Things I did not know about living on a sheep farm before moving to Gortenaghey:
1. A farmer never stops working
2. Lambing Season (the time of year that sheep have their babies) is most high on this particular farm between February and the end of March. Before the ewe (mama sheep) gives birth, all the sheep graze in a field together. When the ewe is ready to lamb, she’ll normally wander away from the rest of the flock and give birth with in the hour. When the farmer discovers the ewe are ready to lamb, they are taken to a separate barn house to give birth. They are kept there for a few days before being transferred back to the field.
3. During this time Farmers check on the sheep typically every four hours (noon, 4pm, 8pm, midnight, 4am etc) Thus, they typically don’t get a lot of sleep and are more stressed out during this time (not that I know any farmers like that…)
4. Most farmers keep the girl sheep (to breed more sheep) and sell the male babies (typically to get slaughtered…so sad and cruel from a once upon a time vegetarian point of view). And I must say, after seeing the adorableness of these new baby sheep, lamb chops will never on my dinner plate again.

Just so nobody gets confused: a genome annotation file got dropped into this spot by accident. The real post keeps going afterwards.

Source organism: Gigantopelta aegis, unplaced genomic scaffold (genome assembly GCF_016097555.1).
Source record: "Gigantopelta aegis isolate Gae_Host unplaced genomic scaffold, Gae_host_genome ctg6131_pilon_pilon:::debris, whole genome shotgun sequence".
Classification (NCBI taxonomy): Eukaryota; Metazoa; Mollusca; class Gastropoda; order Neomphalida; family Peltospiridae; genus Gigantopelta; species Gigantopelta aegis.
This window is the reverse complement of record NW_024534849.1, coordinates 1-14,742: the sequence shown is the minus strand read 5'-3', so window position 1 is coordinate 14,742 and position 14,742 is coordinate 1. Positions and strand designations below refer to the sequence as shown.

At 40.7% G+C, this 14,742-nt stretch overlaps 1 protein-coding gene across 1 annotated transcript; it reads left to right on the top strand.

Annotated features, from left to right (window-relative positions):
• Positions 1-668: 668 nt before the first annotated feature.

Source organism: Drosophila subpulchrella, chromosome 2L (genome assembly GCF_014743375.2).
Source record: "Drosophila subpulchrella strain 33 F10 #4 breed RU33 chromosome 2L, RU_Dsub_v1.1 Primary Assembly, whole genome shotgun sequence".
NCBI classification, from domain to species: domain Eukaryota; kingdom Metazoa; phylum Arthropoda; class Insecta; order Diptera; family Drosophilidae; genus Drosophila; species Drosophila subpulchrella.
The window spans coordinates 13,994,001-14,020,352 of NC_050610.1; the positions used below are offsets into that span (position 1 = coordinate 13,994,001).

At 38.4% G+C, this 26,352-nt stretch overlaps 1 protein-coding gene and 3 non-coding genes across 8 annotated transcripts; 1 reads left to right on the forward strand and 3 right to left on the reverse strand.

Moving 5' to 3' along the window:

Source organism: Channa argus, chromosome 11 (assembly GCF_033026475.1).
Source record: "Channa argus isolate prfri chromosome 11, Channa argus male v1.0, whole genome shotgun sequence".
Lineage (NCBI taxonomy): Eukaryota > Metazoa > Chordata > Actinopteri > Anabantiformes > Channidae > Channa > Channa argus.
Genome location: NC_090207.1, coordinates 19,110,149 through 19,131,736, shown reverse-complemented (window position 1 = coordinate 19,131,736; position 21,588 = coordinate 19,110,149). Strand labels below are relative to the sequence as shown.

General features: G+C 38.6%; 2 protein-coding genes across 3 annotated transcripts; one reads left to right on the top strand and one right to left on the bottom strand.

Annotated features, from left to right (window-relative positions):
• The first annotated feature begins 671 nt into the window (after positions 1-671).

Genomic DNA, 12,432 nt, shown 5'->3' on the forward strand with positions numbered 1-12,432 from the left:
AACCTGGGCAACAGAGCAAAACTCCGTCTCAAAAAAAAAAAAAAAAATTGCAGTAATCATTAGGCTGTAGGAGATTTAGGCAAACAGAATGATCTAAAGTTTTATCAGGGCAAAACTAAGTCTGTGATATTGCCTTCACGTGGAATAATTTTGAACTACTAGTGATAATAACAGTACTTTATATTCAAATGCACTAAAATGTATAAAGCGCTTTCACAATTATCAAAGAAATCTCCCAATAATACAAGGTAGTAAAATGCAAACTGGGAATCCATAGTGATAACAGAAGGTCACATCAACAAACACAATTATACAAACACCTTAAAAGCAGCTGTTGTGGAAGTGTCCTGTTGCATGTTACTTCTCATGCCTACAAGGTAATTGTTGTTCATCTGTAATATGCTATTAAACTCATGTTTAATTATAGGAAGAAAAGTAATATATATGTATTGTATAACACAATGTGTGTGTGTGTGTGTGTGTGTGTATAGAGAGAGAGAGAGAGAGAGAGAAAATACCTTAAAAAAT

5. I haven’t the slightest clue why (call me naïve) but before moving here, I thought sheep farmers just…well..hearded sheep. Completely ignorant on my part. For the first time yesterday I saw Paddy actually delivery a baby sheep (twins!). Gross? Yes. Totally impressive? Little background
- Lambs are normally born head first with the front feet tucked up under the chin)
- Its extrememly rare for the ewe to only have one lamb-typically they have between 2-4 in one pregnancy.
WARNING: The picture below is a bit graphic of a newborn baby sheep:
I’m heading to the farm now everyday with my wellies (farmer boots) so I can get closer next time! Who knows, maybe I’ll even help in birthing one 🙂